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Medicare Supplemental (Medigap): Beginners Guide

medigap (also known as medicare supplemental) written in paper that is under stethoscope and pen

Medicare extends services to qualifying individuals who need health insurance. However, there are many out-of-pocket costs of Medicare including deductibles, copayments, and coinsurance. Medicare Supplemental plans, also known as Medigap, provide coverage for these out-of-pocket payments at a cost-effective rate.

What Is Medicare?

Medicare is a type of health insurance that consists of four parts: A, B, C, and D. Parts A and B of medicare are considered original Medicare. 

Medicare Part A covers hospital insurance. Hospital insurance includes coverage for inpatient care in a hospital, skilled nursing facility care, nursing home care, hospice care, and home health care.

Medicare Part B offers coverage for medical insurance. The services covered include doctors’ services and fees, outpatient care, and some medical expenses linked to medical procedures. 

Medicare Part C is also known as Medicare Advantage. It utilizes the structure of original Medicare while providing coverages that the original Medicare wouldn’t typically cover; these coverages include vision, hearing, and dental. Nevertheless, Medicare Part C is only available through private insurers and coverage depends on location.

Medicare Part D provides separate coverage for prescription drugs. Medicare Part D is optional, and only available through private insurance companies.

Qualifications

To qualify for Medicare, individuals must be at least 65 years of age or diagnosed with a life-altering disability.

Those with permanent kidney failure (End-Stage Renal Disease) are also eligible for Medicare.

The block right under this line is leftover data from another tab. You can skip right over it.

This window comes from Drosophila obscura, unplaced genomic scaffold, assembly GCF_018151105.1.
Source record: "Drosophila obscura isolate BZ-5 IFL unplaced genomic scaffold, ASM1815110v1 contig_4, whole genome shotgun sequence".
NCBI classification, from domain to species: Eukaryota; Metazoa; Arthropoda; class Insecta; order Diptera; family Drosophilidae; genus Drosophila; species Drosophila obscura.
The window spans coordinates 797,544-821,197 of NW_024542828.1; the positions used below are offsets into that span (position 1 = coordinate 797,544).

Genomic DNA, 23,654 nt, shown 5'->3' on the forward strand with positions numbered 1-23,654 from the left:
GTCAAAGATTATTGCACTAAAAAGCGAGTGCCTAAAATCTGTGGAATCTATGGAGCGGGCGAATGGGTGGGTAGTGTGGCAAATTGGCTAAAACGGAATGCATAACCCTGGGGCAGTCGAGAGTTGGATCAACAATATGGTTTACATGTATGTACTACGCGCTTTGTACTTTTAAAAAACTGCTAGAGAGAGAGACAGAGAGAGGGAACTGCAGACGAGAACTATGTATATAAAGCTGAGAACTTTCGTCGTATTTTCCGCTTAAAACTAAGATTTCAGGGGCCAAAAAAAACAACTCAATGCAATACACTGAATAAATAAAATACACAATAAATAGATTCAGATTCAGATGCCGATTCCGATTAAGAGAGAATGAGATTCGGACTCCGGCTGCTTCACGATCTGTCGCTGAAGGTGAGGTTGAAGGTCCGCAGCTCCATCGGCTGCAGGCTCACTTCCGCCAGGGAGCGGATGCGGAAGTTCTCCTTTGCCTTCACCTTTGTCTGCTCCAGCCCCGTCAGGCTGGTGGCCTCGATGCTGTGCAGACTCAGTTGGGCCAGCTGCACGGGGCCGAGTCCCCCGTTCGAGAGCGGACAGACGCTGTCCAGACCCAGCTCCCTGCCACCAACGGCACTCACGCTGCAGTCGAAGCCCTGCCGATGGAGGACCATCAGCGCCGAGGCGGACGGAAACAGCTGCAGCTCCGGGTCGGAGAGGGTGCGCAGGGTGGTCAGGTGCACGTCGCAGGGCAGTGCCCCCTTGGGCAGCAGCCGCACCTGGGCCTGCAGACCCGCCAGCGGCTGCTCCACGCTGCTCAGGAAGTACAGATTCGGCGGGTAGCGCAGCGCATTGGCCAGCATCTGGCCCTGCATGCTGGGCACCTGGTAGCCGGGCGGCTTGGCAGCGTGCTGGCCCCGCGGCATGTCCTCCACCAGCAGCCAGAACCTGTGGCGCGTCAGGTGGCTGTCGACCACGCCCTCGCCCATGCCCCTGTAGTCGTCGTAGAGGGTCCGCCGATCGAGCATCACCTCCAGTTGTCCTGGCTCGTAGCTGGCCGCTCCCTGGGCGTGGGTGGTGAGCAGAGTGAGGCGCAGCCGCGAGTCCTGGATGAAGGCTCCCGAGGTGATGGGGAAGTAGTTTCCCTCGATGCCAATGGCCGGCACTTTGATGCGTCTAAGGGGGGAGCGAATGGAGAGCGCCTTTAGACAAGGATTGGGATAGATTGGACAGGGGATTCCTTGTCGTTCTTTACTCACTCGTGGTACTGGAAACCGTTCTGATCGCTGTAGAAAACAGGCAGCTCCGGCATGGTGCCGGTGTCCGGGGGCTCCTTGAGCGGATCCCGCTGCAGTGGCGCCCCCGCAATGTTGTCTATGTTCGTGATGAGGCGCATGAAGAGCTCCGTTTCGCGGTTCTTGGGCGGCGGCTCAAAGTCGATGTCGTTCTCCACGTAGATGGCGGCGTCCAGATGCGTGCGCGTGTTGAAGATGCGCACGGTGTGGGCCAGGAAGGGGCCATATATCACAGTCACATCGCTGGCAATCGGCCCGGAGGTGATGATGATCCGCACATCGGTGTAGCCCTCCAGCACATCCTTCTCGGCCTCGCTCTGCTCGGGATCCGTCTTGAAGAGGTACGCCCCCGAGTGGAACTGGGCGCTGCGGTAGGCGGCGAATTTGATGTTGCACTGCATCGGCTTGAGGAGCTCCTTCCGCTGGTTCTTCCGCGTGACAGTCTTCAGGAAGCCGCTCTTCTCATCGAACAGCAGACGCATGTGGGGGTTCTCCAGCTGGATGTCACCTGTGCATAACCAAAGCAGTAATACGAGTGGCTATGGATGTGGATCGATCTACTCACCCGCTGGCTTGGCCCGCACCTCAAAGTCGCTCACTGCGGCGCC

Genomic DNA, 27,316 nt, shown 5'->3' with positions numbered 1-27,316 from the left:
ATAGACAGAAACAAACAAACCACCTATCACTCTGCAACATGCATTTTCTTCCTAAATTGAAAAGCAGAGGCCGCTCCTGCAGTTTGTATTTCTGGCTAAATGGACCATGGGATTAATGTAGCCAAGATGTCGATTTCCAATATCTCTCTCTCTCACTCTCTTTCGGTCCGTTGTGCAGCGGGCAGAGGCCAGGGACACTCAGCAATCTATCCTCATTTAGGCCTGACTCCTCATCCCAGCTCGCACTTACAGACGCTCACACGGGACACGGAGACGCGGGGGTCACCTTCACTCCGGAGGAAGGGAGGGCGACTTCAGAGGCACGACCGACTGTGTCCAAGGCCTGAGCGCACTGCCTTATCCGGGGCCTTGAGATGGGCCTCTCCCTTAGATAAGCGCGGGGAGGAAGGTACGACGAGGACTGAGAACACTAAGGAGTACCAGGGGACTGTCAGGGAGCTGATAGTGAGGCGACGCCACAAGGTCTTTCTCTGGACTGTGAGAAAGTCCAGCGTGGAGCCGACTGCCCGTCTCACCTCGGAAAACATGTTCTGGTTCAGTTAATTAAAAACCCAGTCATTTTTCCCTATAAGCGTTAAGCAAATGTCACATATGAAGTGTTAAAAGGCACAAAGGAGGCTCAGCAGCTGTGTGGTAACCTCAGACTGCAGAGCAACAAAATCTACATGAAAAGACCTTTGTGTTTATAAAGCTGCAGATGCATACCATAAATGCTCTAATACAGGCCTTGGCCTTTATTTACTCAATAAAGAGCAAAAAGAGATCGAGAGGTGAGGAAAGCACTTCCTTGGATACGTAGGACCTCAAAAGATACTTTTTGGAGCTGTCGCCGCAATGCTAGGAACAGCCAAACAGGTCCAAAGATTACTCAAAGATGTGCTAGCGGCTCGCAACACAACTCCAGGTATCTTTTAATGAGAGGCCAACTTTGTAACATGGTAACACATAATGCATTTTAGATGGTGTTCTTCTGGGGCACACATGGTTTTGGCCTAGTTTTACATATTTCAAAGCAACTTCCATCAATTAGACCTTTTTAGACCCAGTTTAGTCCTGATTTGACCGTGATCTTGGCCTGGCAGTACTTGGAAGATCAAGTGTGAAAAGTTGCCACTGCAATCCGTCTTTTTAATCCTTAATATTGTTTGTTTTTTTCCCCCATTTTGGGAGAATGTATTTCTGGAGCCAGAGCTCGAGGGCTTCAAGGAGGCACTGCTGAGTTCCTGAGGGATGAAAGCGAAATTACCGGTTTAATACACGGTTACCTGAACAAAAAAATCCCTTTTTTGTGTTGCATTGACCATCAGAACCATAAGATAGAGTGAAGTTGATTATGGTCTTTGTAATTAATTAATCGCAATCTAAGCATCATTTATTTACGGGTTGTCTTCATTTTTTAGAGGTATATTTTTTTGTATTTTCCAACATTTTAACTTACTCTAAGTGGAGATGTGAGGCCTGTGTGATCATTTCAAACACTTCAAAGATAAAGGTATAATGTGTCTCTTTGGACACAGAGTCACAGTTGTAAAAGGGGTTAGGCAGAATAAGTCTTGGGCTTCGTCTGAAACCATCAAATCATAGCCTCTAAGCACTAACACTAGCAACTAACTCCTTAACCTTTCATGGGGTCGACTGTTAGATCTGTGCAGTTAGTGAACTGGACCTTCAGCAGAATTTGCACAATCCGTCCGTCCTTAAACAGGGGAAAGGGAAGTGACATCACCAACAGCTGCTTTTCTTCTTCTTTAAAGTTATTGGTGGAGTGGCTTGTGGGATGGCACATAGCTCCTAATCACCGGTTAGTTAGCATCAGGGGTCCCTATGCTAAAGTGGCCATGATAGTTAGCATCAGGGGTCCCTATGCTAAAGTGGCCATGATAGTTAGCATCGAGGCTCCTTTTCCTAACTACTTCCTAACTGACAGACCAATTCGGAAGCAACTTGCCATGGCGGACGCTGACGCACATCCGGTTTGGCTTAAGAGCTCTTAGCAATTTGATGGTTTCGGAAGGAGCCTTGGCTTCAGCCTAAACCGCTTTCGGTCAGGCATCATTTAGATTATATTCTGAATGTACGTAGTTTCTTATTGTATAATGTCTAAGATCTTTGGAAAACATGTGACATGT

What Is Medigap?

Medicare is an inexpensive way for those in need of healthcare to get the coverage they need. However, the original Medicare does not cover deductibles, copayments, and coinsurance costs. As a result, private insurance companies offer supplemental plans to aid Medicare recipients with their out-of-pocket expenses. These Medicare supplemental plans are often referred to as Medigap.

Pros of Medigap

The major selling point of Medigap is that it prevents individuals who already have Medicare coverage from having to pay out of pocket for a variety of expenses. There are many underlying costs associated with original Medicare. Medigap offers Medicare recipients a way to reduce out-of-pocket costs while still making the most of their inexpensive coverage.

Cons of Medigap

Medigap plans do not offer prescription drug coverage. If you require prescription drug coverage, consider Medicare Part D as an additional component of your Medicare and Medigap coverages. 

Medigap plan holders may also still be required to pay the premium of their Medicare Part A and Part B plans in addition to their Medigap premium. Depending on the plan you choose, you still may have to pay a percentage of your deductibles, copayments, or coinsurance. That is why Begus Insurance Group’s vetted insurance experts will make the process of finding you the right plan easy and affordable.

Plans Available for Medigap

Medigap has a plethora of different plans that vary in both premium and coverage. Medigap plans are available as plans A through N. Each of these plans is distinct regarding the coverages provided. Coverages offered among each plan include deductibles, copayments, coinsurance, hospital costs, first three pints of blood, hospice, skilled nursing care, excess charges, and foreign travel emergency. A select few plans even feature out-of-pocket limits, providing increased financial protection for Medicare recipients.

How Can I Hear More About Medigap?

Finding the right Medigap plan for you should not be a daunting task. Begus Insurance Group offers expertise concerning Medigap plans, and our licensed agents are always available to help guide you toward the plan that will be most beneficial for you. Contact us today for a free consultation!